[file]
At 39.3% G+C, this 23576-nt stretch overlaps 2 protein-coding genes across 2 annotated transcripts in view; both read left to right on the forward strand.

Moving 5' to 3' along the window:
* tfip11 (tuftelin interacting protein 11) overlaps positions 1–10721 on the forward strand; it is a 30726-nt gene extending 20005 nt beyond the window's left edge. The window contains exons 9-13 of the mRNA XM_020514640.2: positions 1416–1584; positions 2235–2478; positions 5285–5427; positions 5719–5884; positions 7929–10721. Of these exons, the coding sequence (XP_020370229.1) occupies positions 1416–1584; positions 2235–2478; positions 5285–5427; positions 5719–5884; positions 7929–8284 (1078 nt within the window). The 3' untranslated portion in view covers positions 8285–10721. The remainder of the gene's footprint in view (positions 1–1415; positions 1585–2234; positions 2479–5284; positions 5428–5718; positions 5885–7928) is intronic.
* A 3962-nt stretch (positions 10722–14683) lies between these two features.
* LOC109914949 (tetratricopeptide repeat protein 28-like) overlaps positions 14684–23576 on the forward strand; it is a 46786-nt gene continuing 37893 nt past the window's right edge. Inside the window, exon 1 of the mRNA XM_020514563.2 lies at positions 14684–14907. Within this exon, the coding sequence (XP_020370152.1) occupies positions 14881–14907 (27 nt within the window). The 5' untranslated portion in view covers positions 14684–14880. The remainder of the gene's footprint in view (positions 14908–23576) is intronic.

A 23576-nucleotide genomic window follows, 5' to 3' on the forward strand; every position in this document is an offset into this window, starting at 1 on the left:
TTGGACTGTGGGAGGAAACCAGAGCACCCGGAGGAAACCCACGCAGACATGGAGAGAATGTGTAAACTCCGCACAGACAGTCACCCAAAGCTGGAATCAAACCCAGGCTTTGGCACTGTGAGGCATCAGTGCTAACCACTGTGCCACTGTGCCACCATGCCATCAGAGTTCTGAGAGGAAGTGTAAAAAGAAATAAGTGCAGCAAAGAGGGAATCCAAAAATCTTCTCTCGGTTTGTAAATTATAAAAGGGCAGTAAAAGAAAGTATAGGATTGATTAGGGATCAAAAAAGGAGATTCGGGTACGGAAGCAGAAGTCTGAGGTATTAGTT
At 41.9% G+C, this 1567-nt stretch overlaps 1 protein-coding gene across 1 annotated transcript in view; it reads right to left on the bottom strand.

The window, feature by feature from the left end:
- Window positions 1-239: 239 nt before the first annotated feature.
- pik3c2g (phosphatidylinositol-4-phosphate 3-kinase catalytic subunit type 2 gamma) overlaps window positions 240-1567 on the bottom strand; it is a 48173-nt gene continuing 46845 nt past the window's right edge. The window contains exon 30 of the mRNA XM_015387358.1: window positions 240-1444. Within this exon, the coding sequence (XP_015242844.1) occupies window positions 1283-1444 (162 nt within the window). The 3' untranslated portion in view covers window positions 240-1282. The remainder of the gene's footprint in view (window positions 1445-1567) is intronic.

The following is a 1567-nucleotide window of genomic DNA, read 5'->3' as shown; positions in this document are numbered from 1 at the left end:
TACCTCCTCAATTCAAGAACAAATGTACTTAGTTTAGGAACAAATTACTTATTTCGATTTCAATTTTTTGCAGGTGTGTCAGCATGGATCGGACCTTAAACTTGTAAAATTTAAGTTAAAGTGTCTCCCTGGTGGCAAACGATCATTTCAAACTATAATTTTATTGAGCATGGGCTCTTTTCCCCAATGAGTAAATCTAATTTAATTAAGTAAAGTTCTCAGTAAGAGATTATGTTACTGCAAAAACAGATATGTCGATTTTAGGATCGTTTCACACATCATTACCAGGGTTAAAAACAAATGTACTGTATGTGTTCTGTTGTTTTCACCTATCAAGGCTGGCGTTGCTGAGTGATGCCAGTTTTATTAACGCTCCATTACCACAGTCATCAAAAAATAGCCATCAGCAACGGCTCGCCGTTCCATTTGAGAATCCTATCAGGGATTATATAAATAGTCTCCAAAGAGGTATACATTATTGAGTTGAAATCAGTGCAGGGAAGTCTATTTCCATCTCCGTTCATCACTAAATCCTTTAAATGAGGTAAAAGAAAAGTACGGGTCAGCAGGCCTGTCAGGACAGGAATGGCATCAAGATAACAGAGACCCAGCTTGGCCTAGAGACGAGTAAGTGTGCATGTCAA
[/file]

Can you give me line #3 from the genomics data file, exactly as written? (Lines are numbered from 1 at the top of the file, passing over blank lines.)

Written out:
* tfip11 (tuftelin interacting protein 11) overlaps positions 1–10721 on the forward strand; it is a 30726-nt gene extending 20005 nt beyond the window's left edge. The window contains exons 9-13 of the mRNA XM_020514640.2: positions 1416–1584; positions 2235–2478; positions 5285–5427; positions 5719–5884; positions 7929–10721. Of these exons, the coding sequence (XP_020370229.1) occupies positions 1416–1584; positions 2235–2478; positions 5285–5427; positions 5719–5884; positions 7929–8284 (1078 nt within the window). The 3' untranslated portion in view covers positions 8285–10721. The remainder of the gene's footprint in view (positions 1–1415; positions 1585–2234; positions 2479–5284; positions 5428–5718; positions 5885–7928) is intronic.